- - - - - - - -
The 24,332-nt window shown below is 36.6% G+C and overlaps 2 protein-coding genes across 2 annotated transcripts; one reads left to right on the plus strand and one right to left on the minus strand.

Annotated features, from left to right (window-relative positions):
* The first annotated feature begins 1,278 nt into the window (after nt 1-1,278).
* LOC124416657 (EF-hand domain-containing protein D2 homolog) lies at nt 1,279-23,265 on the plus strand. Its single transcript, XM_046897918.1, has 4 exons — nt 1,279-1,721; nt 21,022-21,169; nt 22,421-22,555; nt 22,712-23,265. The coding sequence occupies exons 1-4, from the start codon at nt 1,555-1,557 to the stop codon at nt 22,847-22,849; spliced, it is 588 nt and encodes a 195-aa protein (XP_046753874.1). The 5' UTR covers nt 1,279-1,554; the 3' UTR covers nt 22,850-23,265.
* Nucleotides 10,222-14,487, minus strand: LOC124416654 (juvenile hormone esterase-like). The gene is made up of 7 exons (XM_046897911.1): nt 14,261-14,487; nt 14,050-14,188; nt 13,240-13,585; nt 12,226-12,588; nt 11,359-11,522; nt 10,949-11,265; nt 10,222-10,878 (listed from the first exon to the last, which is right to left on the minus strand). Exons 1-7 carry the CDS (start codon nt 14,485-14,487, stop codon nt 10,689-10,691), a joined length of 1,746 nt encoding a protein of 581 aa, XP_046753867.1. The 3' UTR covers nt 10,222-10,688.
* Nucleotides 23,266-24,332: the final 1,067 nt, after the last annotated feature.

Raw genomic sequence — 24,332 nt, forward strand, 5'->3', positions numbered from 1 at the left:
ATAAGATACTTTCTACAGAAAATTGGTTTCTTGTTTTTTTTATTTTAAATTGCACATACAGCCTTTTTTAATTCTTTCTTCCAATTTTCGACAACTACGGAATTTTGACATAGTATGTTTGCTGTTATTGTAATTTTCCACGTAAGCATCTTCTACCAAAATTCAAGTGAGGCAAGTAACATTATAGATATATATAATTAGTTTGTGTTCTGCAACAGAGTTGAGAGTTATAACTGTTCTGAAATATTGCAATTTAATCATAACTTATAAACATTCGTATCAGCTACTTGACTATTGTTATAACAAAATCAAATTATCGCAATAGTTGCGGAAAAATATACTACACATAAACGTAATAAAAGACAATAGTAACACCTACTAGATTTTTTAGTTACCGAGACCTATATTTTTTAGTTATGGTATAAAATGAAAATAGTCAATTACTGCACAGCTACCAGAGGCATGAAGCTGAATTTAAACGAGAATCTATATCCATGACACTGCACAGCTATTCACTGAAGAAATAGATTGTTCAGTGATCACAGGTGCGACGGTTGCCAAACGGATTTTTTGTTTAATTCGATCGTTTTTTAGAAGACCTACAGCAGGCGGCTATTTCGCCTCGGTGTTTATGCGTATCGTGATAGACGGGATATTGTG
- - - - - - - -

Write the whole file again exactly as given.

The 24,332-nt window shown below is 36.6% G+C and overlaps 2 protein-coding genes across 2 annotated transcripts; one reads left to right on the plus strand and one right to left on the minus strand.

Annotated features, from left to right (window-relative positions):
* The first annotated feature begins 1,278 nt into the window (after nt 1-1,278).
* LOC124416657 (EF-hand domain-containing protein D2 homolog) lies at nt 1,279-23,265 on the plus strand. Its single transcript, XM_046897918.1, has 4 exons — nt 1,279-1,721; nt 21,022-21,169; nt 22,421-22,555; nt 22,712-23,265. The coding sequence occupies exons 1-4, from the start codon at nt 1,555-1,557 to the stop codon at nt 22,847-22,849; spliced, it is 588 nt and encodes a 195-aa protein (XP_046753874.1). The 5' UTR covers nt 1,279-1,554; the 3' UTR covers nt 22,850-23,265.
* Nucleotides 10,222-14,487, minus strand: LOC124416654 (juvenile hormone esterase-like). The gene is made up of 7 exons (XM_046897911.1): nt 14,261-14,487; nt 14,050-14,188; nt 13,240-13,585; nt 12,226-12,588; nt 11,359-11,522; nt 10,949-11,265; nt 10,222-10,878 (listed from the first exon to the last, which is right to left on the minus strand). Exons 1-7 carry the CDS (start codon nt 14,485-14,487, stop codon nt 10,689-10,691), a joined length of 1,746 nt encoding a protein of 581 aa, XP_046753867.1. The 3' UTR covers nt 10,222-10,688.
* Nucleotides 23,266-24,332: the final 1,067 nt, after the last annotated feature.

Raw genomic sequence — 24,332 nt, forward strand, 5'->3', positions numbered from 1 at the left:
ATAAGATACTTTCTACAGAAAATTGGTTTCTTGTTTTTTTTATTTTAAATTGCACATACAGCCTTTTTTAATTCTTTCTTCCAATTTTCGACAACTACGGAATTTTGACATAGTATGTTTGCTGTTATTGTAATTTTCCACGTAAGCATCTTCTACCAAAATTCAAGTGAGGCAAGTAACATTATAGATATATATAATTAGTTTGTGTTCTGCAACAGAGTTGAGAGTTATAACTGTTCTGAAATATTGCAATTTAATCATAACTTATAAACATTCGTATCAGCTACTTGACTATTGTTATAACAAAATCAAATTATCGCAATAGTTGCGGAAAAATATACTACACATAAACGTAATAAAAGACAATAGTAACACCTACTAGATTTTTTAGTTACCGAGACCTATATTTTTTAGTTATGGTATAAAATGAAAATAGTCAATTACTGCACAGCTACCAGAGGCATGAAGCTGAATTTAAACGAGAATCTATATCCATGACACTGCACAGCTATTCACTGAAGAAATAGATTGTTCAGTGATCACAGGTGCGACGGTTGCCAAACGGATTTTTTGTTTAATTCGATCGTTTTTTAGAAGACCTACAGCAGGCGGCTATTTCGCCTCGGTGTTTATGCGTATCGTGATAGACGGGATATTGTG